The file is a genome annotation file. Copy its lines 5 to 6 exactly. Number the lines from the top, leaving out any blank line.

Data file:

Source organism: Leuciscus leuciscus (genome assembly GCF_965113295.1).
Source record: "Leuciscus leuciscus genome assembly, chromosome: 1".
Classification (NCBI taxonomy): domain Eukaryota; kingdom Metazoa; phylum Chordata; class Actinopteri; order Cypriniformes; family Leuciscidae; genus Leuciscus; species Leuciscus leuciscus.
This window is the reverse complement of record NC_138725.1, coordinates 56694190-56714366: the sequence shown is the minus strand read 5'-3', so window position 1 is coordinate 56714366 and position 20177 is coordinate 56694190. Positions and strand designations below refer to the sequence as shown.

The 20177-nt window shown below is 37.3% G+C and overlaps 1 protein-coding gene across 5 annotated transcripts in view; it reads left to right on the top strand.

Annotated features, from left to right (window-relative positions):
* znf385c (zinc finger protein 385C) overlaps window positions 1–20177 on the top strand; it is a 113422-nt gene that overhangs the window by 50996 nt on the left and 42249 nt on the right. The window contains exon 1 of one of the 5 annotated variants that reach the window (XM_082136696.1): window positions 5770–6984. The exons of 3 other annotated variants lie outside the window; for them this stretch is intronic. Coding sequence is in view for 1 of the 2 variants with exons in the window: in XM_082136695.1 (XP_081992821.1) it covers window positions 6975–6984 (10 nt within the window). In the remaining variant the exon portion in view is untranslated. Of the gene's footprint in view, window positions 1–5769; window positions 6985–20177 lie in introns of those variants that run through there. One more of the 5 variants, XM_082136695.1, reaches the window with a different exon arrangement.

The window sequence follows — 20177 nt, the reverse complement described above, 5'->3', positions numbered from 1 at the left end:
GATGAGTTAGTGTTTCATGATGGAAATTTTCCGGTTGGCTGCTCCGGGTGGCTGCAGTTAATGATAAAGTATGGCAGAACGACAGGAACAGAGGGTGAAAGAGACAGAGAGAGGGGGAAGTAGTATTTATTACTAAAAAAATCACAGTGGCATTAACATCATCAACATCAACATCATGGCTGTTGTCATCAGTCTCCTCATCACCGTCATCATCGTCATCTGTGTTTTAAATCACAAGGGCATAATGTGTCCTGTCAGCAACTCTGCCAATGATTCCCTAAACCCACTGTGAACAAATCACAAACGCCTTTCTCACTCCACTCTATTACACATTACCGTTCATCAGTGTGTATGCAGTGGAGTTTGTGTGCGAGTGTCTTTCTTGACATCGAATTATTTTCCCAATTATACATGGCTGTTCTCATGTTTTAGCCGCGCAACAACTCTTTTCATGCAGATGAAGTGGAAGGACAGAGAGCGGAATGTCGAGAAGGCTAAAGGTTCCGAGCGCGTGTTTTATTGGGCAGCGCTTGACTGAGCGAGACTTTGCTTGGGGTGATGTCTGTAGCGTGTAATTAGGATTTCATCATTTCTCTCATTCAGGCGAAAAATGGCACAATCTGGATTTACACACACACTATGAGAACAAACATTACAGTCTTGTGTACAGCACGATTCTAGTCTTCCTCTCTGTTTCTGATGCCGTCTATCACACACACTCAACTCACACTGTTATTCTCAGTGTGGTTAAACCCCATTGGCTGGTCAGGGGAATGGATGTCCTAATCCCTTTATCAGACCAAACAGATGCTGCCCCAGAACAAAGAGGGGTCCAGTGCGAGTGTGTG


The 20177-nt window shown below is 37.3% G+C and overlaps 1 protein-coding gene across 5 annotated transcripts in view; it reads left to right on the top strand.

Annotated features, from left to right (window-relative positions):